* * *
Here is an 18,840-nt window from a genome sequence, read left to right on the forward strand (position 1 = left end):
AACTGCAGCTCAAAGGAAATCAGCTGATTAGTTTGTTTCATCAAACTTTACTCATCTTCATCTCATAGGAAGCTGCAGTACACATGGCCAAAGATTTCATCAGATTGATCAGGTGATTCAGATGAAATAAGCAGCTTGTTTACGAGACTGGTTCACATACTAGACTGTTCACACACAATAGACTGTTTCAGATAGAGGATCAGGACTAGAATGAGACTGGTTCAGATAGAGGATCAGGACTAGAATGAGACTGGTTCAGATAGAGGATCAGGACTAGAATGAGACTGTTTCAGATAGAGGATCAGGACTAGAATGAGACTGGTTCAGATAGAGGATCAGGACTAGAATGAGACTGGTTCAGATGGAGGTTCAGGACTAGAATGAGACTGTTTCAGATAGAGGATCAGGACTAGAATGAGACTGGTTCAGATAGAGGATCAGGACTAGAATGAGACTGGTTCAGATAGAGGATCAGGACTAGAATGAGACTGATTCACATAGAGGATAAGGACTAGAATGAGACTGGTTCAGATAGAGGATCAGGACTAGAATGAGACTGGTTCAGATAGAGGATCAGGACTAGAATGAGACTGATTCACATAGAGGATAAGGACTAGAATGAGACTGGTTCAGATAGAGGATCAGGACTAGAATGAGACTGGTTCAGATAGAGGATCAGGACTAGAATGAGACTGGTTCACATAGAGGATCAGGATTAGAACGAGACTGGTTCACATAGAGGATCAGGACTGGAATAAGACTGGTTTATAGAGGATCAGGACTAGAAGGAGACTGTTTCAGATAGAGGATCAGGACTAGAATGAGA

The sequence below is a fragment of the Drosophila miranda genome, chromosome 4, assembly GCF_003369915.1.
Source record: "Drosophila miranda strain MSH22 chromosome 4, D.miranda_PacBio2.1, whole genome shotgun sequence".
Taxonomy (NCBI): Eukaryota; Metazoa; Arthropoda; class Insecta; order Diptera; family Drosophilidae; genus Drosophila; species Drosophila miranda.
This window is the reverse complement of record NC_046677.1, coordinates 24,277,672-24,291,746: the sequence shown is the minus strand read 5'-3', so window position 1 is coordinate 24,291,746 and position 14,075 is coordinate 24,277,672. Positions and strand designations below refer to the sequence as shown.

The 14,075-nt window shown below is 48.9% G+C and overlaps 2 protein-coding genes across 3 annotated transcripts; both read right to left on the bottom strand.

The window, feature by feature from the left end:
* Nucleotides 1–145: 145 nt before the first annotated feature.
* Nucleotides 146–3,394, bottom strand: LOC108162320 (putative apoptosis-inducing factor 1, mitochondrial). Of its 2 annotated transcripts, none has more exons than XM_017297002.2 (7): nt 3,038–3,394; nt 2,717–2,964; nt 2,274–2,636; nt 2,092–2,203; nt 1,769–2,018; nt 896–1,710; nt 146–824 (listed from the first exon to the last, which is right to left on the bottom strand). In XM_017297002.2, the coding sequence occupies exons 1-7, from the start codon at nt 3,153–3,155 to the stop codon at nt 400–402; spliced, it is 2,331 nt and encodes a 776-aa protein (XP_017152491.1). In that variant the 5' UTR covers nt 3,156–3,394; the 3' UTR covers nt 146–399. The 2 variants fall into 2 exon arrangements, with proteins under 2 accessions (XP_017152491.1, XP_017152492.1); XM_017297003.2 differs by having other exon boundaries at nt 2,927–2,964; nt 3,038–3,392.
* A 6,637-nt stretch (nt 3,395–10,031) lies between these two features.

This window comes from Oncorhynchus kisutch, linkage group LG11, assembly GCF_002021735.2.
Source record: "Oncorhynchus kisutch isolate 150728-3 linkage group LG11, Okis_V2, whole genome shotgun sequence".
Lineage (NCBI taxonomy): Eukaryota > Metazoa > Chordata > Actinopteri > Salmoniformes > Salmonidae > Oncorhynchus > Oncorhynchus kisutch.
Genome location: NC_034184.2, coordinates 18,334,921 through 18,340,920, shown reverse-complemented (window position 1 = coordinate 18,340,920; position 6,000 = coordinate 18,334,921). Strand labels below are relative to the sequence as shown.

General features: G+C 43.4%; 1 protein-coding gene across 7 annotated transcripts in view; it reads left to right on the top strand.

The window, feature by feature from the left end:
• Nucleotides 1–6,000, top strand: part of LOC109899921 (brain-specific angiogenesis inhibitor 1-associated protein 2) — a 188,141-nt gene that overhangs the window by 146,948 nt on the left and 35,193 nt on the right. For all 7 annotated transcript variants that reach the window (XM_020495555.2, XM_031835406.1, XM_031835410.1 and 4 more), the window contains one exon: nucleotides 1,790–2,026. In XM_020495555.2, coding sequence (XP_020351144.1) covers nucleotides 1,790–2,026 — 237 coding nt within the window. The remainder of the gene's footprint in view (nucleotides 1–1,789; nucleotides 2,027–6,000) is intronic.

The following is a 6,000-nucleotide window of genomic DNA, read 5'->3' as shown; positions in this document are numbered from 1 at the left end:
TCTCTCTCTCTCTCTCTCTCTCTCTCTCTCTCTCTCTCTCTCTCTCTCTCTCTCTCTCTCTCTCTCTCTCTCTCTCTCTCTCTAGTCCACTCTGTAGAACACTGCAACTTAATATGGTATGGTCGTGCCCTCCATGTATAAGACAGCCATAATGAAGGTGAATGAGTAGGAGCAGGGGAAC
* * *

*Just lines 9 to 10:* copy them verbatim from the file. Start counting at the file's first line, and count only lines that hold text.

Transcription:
* Nucleotides 1–145: 145 nt before the first annotated feature.
* Nucleotides 146–3,394, bottom strand: LOC108162320 (putative apoptosis-inducing factor 1, mitochondrial). Of its 2 annotated transcripts, none has more exons than XM_017297002.2 (7): nt 3,038–3,394; nt 2,717–2,964; nt 2,274–2,636; nt 2,092–2,203; nt 1,769–2,018; nt 896–1,710; nt 146–824 (listed from the first exon to the last, which is right to left on the bottom strand). In XM_017297002.2, the coding sequence occupies exons 1-7, from the start codon at nt 3,153–3,155 to the stop codon at nt 400–402; spliced, it is 2,331 nt and encodes a 776-aa protein (XP_017152491.1). In that variant the 5' UTR covers nt 3,156–3,394; the 3' UTR covers nt 146–399. The 2 variants fall into 2 exon arrangements, with proteins under 2 accessions (XP_017152491.1, XP_017152492.1); XM_017297003.2 differs by having other exon boundaries at nt 2,927–2,964; nt 3,038–3,392.